For most of his new associates were thoroughly worldly. Skeptical views of which he was a stranger were freely discussed among them, and religion seldom spoken of without a sneer. To add to these dangers, the lad came under the influence of an older clerk, who though handsome and popular, was anything but a desirable friend. He took every occasion to laugh at what he called Hudson’s “old-fashioned notions,” and did all he could to make him as light-minded as himself.

 

“I well remember,” Hudson wrote a few years later, “how I used to wish for money and a fine horse and house when I was in the Bank. Then my whole heart was set on this world’s pleasures, and I longed to go hunting as some did who were about me. What a mercy that I had to leave that place!”

 

Hudson Taylor in Early Years: The Growth of a Soul, 1911, Dr. & Mrs. Howard Taylor.

In 1847, at the age of 15, Hudson Taylor obtained a job as a junior clerk at a premier bank in Barnsley, UK. There he was surrounded by a host of worldly people that shook his (at that time) shallow faith in God. Hudson wrote in his diary (quoted above) that during this time he longed to have the things the world around him had. He considered it a great mercy from the LORD when he had to leave that place, due to suffering eye inflammation as a result of overtime in front of gas-lit lamps.

Hudson Taylor was not a person of weak resolve. He went on to found the China Inland Mission and suffer great hardships for the sake of His Name. Yet, even he had a hard time not being tempted by the godlessness of those around him in the office. Modern life tends to breed complacency. There is never an urgency for spiritual things as life is made to be easier and more entertainment filled. These are urges and temptations we must fight if we wish to be effective for Jesus.

“Godless Offices”

What a conundrum, then, to find that a great majority of the world’s least-reached today may be found in these godless offices around the world! The trials of today among the least reached are not the same as the trials of those who have gone before us. They are no more difficult, to be sure, but they are most certainly different.

There is less physical suffering on the field today (though there still is plenty!). For instance, there is less miscarriage and less premature death of children (though there is still some!) on the field; many of those who have gone before us in previous centuries buried most of their children in the lands the LORD had called them to. For most of us, this will not be the case.

Modern Temptations

The temptations of today are more in line with what Hudson Taylor wrote about in his journal but much more modern. Many well-meaning workers are sent overseas only to get caught up in the busyness (i.e., social media) and entertainment (i.e., Netflix) of modern life and live no differently than either their co-workers in the office or their countrymen back home.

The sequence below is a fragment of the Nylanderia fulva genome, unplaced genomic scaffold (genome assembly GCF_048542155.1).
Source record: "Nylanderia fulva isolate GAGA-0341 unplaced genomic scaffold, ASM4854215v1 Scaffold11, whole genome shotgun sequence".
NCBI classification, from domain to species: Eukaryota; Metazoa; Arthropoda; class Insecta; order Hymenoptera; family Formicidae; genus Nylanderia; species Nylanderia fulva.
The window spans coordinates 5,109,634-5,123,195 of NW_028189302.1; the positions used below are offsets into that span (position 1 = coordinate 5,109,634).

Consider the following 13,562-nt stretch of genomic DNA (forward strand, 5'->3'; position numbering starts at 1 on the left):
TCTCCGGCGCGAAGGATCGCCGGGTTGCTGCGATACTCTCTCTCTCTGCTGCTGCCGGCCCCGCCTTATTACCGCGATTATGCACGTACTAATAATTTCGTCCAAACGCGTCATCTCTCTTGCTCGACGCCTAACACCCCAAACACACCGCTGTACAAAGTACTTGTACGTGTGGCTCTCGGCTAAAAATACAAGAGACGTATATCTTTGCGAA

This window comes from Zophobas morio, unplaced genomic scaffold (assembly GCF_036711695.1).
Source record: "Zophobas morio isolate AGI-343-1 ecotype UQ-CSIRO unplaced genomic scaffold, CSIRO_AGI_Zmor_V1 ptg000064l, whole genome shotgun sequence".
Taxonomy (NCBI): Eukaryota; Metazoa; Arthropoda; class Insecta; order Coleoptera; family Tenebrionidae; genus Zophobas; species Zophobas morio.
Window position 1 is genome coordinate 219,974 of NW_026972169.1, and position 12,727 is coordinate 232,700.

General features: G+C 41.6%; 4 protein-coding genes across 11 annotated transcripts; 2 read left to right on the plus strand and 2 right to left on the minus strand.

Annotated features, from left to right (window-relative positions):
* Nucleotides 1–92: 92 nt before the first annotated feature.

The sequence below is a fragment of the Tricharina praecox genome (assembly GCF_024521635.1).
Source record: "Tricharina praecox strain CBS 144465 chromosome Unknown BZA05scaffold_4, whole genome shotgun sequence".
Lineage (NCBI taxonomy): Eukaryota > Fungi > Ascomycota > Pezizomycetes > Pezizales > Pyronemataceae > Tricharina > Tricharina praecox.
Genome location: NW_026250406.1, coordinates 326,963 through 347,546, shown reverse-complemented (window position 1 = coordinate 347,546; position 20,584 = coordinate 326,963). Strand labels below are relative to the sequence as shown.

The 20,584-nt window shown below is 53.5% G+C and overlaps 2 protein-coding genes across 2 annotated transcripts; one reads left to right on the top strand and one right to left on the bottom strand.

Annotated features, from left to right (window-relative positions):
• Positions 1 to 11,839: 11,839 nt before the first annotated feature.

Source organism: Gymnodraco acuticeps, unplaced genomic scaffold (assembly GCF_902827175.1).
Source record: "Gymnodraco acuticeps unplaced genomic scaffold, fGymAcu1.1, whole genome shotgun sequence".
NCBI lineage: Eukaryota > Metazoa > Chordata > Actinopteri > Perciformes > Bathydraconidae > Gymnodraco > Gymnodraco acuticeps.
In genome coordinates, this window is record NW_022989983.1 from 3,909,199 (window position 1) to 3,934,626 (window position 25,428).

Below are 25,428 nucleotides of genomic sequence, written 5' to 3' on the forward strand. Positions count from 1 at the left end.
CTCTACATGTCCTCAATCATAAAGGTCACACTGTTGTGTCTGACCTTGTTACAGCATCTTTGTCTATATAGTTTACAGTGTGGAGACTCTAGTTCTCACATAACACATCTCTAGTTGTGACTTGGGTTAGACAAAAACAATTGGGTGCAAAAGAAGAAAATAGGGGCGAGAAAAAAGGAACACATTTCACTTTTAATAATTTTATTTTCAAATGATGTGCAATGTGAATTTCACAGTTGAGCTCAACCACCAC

The busyness of learning language is more difficult than ever as an increasing number of the world’s least reached speak English at an acceptable level of fluency for professional work of all kinds. They may strongly prefer to speak about matters in the heart in their heart language—and, indeed, may not even have the vocabulary to speak about such things in English. Yet many cross-cultural workers are not able to gain the fluency required for these deeper spiritual conversations for one of a few reasons:

  1. They don’t persevere and resign themselves to forever functioning in English.
  2. They are continually surrounded by people whose mastery of English is so high that they are not given the opportunities for deeper practice in the local language to gain necessary spiritual fluency in it.
  3. Feeling discouraged at lack of language progress or lack of fruit in general, they pack up and head home.

The OPEN Network

This is one of many areas the OPEN Network can and should be of service in. We must remain committed to gospel communication in whatever language least reached people will commit their lives to Jesus in. For some in the 21st century, to be sure, it will be English. Still, though, for the majority it will be their first/birth language, the language of their ancestors.

“Let us not become weary in doing good [learning language!], for at the proper time we will reap a harvest if we do not give up” (Galatians 6:9). This requires wisdom, because every situation in every country (or region, or city, or office) will be different.

The mentoring and coaching services offered by OPEN are designed to aid workers in not only being resilient to these and other modern challenges (i.e., resisting the temptation to: binge-watch Netflix, become spiritually lazy in a godless office, quit learning the language, etc.) but also in helping workers become anti-fragile to them (not even desiring to binge-watch Netflix, actively growing in our faith while working amongst godless people, fighting to master the local language, etc.).

Not Alone

We need people with grit. We need people who are willing to step into a difficult arena prepared for a fight with the evil one. We need people who have their guard up to resist the temptations of modern life while keeping their eye on the goal. No one can do this alone, and OPEN is here to help.

Who is ready for a fight?

Greg is the President of OPEN USA. He used his education to work as a tentmaker in the Middle East for 8.5 years seeking to plant a church amongst a least-reached people group. Currently back in the USA with his wife and children, they aim to return to finish what the LORD used them to start.

To learn more about B4T, read Business for Transformation by Patrick Lai.